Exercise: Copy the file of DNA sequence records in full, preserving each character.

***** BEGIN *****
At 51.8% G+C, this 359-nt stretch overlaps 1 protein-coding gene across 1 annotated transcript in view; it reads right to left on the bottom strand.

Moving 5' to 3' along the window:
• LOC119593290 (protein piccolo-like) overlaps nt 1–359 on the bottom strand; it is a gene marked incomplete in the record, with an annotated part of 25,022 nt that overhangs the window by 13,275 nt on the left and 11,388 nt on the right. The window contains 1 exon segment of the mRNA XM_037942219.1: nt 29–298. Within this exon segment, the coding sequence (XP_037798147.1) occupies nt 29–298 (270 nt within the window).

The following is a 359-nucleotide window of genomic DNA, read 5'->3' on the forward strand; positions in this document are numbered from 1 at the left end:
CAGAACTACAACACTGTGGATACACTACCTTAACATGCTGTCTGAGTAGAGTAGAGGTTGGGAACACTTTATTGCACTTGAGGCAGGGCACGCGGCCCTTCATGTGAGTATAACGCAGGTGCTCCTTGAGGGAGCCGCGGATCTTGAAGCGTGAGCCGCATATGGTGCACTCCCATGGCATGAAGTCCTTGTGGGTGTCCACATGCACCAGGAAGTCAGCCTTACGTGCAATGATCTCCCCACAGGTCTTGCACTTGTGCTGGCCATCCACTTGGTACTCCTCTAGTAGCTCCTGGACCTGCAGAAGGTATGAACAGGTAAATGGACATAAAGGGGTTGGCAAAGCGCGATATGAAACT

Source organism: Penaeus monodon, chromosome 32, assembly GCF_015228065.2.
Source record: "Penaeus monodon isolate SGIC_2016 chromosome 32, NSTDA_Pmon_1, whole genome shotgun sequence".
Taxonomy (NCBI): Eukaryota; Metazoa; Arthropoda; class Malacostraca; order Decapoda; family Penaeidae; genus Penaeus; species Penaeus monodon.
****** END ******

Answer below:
At 51.8% G+C, this 359-nt stretch overlaps 1 protein-coding gene across 1 annotated transcript in view; it reads right to left on the bottom strand.

Moving 5' to 3' along the window:
• LOC119593290 (protein piccolo-like) overlaps nt 1–359 on the bottom strand; it is a gene marked incomplete in the record, with an annotated part of 25,022 nt that overhangs the window by 13,275 nt on the left and 11,388 nt on the right. The window contains 1 exon segment of the mRNA XM_037942219.1: nt 29–298. Within this exon segment, the coding sequence (XP_037798147.1) occupies nt 29–298 (270 nt within the window).

The following is a 359-nucleotide window of genomic DNA, read 5'->3' on the forward strand; positions in this document are numbered from 1 at the left end:
CAGAACTACAACACTGTGGATACACTACCTTAACATGCTGTCTGAGTAGAGTAGAGGTTGGGAACACTTTATTGCACTTGAGGCAGGGCACGCGGCCCTTCATGTGAGTATAACGCAGGTGCTCCTTGAGGGAGCCGCGGATCTTGAAGCGTGAGCCGCATATGGTGCACTCCCATGGCATGAAGTCCTTGTGGGTGTCCACATGCACCAGGAAGTCAGCCTTACGTGCAATGATCTCCCCACAGGTCTTGCACTTGTGCTGGCCATCCACTTGGTACTCCTCTAGTAGCTCCTGGACCTGCAGAAGGTATGAACAGGTAAATGGACATAAAGGGGTTGGCAAAGCGCGATATGAAACT

Source organism: Penaeus monodon, chromosome 32, assembly GCF_015228065.2.
Source record: "Penaeus monodon isolate SGIC_2016 chromosome 32, NSTDA_Pmon_1, whole genome shotgun sequence".
Taxonomy (NCBI): Eukaryota; Metazoa; Arthropoda; class Malacostraca; order Decapoda; family Penaeidae; genus Penaeus; species Penaeus monodon.